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Bishop Donald Trautman, of Erie, Pa., objected to the long sentences, which he said were old-fashioned, and a “jumble of subordinate clauses.”

For older Catholics who grew up attending the Mass in Latin, the new version has a familiar, even nostalgic, ring. For example, the congregation’s response to the priest’s “The Lord be with you” has been changed back from the more perfunctory “And also with you” to “And with thy spirit.” (In Latin: Et cum spiritu tuo.) The communion invocation that begins “Lord, I am not worthy to receive you” becomes once more “Lord, I am not worthy that Thou should enter under my roof.” (The Latin: Domine non sum dignus ut intres sub tectum meum.)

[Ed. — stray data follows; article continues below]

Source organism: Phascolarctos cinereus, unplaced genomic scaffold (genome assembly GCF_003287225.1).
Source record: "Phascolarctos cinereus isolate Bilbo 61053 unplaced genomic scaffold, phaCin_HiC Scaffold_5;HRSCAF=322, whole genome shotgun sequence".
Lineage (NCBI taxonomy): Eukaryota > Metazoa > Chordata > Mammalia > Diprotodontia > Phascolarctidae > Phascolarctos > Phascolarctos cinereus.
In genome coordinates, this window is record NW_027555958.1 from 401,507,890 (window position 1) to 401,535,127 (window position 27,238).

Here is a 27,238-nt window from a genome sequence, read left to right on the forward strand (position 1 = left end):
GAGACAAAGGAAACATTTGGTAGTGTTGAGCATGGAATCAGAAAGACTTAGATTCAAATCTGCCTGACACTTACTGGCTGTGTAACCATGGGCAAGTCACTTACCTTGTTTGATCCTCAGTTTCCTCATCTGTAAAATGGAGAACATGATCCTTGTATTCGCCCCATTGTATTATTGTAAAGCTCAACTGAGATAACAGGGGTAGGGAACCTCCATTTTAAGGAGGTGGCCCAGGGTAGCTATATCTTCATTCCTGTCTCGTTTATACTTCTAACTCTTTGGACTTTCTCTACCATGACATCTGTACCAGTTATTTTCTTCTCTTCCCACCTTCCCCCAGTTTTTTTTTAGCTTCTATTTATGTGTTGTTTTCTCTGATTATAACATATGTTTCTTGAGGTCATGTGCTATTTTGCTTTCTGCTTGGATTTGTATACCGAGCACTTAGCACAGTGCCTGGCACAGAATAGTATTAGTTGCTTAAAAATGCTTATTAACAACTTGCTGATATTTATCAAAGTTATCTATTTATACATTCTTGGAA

Like it or not, the revised Mass is here to stay. It was Cardinal Josef Ratzinger, as head of the Vatican’s Congregation of the Doctrine of the Faith, who started the translation process in the first place. As Pope Benedict XVI, he has pushed for its conclusion.